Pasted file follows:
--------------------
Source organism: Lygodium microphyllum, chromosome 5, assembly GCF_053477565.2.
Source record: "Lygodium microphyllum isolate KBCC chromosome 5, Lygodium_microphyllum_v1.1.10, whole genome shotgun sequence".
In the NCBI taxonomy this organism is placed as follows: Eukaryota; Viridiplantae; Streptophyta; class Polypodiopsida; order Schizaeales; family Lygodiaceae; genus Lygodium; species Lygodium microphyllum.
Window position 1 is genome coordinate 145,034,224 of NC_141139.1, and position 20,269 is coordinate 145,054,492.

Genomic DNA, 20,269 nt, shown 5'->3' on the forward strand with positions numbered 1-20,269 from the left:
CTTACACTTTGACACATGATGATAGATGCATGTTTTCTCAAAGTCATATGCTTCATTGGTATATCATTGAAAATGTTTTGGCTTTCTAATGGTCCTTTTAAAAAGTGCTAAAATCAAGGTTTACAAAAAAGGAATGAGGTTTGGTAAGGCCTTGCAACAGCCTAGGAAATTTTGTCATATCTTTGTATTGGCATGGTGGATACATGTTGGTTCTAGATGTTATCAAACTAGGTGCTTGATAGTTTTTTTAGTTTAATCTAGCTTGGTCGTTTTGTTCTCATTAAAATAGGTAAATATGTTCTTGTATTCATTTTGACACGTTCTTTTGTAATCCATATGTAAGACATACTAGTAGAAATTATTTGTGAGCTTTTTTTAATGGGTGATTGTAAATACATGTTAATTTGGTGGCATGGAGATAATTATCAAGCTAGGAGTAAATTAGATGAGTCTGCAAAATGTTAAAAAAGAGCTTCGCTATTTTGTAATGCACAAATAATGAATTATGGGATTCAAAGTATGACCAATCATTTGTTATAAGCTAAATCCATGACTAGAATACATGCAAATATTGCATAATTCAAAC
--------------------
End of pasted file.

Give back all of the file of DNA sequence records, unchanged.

Source organism: Lygodium microphyllum, chromosome 5, assembly GCF_053477565.2.
Source record: "Lygodium microphyllum isolate KBCC chromosome 5, Lygodium_microphyllum_v1.1.10, whole genome shotgun sequence".
In the NCBI taxonomy this organism is placed as follows: Eukaryota; Viridiplantae; Streptophyta; class Polypodiopsida; order Schizaeales; family Lygodiaceae; genus Lygodium; species Lygodium microphyllum.
Window position 1 is genome coordinate 145,034,224 of NC_141139.1, and position 20,269 is coordinate 145,054,492.

Genomic DNA, 20,269 nt, shown 5'->3' on the forward strand with positions numbered 1-20,269 from the left:
CTTACACTTTGACACATGATGATAGATGCATGTTTTCTCAAAGTCATATGCTTCATTGGTATATCATTGAAAATGTTTTGGCTTTCTAATGGTCCTTTTAAAAAGTGCTAAAATCAAGGTTTACAAAAAAGGAATGAGGTTTGGTAAGGCCTTGCAACAGCCTAGGAAATTTTGTCATATCTTTGTATTGGCATGGTGGATACATGTTGGTTCTAGATGTTATCAAACTAGGTGCTTGATAGTTTTTTTAGTTTAATCTAGCTTGGTCGTTTTGTTCTCATTAAAATAGGTAAATATGTTCTTGTATTCATTTTGACACGTTCTTTTGTAATCCATATGTAAGACATACTAGTAGAAATTATTTGTGAGCTTTTTTTAATGGGTGATTGTAAATACATGTTAATTTGGTGGCATGGAGATAATTATCAAGCTAGGAGTAAATTAGATGAGTCTGCAAAATGTTAAAAAAGAGCTTCGCTATTTTGTAATGCACAAATAATGAATTATGGGATTCAAAGTATGACCAATCATTTGTTATAAGCTAAATCCATGACTAGAATACATGCAAATATTGCATAATTCAAAC